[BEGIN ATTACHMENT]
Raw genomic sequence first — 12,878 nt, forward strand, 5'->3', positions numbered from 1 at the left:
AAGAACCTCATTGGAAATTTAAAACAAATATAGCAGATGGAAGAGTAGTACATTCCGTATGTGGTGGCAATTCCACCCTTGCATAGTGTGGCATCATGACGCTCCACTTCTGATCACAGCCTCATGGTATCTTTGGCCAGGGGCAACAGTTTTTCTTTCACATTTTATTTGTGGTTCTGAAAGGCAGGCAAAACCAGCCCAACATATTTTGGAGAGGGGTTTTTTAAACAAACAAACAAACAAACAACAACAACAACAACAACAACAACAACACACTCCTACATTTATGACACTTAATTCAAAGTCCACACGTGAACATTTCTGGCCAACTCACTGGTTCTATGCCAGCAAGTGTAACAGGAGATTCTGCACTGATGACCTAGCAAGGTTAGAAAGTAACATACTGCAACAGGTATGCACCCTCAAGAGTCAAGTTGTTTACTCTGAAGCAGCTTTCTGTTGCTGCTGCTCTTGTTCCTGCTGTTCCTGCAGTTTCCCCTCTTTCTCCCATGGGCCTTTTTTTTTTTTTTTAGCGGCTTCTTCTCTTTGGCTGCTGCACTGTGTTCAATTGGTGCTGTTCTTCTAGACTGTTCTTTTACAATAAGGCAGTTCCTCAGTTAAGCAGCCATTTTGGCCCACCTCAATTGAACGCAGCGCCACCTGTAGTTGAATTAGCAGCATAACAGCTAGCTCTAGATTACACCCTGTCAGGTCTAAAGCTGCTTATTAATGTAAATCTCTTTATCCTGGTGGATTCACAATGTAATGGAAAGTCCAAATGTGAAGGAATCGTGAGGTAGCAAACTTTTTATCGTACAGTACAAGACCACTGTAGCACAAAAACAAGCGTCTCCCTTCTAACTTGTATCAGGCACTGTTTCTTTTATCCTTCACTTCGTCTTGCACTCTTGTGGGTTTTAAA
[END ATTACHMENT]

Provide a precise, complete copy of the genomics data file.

Raw genomic sequence first — 12,878 nt, forward strand, 5'->3', positions numbered from 1 at the left:
AAGAACCTCATTGGAAATTTAAAACAAATATAGCAGATGGAAGAGTAGTACATTCCGTATGTGGTGGCAATTCCACCCTTGCATAGTGTGGCATCATGACGCTCCACTTCTGATCACAGCCTCATGGTATCTTTGGCCAGGGGCAACAGTTTTTCTTTCACATTTTATTTGTGGTTCTGAAAGGCAGGCAAAACCAGCCCAACATATTTTGGAGAGGGGTTTTTTAAACAAACAAACAAACAAACAACAACAACAACAACAACAACAACAACACACTCCTACATTTATGACACTTAATTCAAAGTCCACACGTGAACATTTCTGGCCAACTCACTGGTTCTATGCCAGCAAGTGTAACAGGAGATTCTGCACTGATGACCTAGCAAGGTTAGAAAGTAACATACTGCAACAGGTATGCACCCTCAAGAGTCAAGTTGTTTACTCTGAAGCAGCTTTCTGTTGCTGCTGCTCTTGTTCCTGCTGTTCCTGCAGTTTCCCCTCTTTCTCCCATGGGCCTTTTTTTTTTTTTTTAGCGGCTTCTTCTCTTTGGCTGCTGCACTGTGTTCAATTGGTGCTGTTCTTCTAGACTGTTCTTTTACAATAAGGCAGTTCCTCAGTTAAGCAGCCATTTTGGCCCACCTCAATTGAACGCAGCGCCACCTGTAGTTGAATTAGCAGCATAACAGCTAGCTCTAGATTACACCCTGTCAGGTCTAAAGCTGCTTATTAATGTAAATCTCTTTATCCTGGTGGATTCACAATGTAATGGAAAGTCCAAATGTGAAGGAATCGTGAGGTAGCAAACTTTTTATCGTACAGTACAAGACCACTGTAGCACAAAAACAAGCGTCTCCCTTCTAACTTGTATCAGGCACTGTTTCTTTTATCCTTCACTTCGTCTTGCACTCTTGTGGGTTTTAAA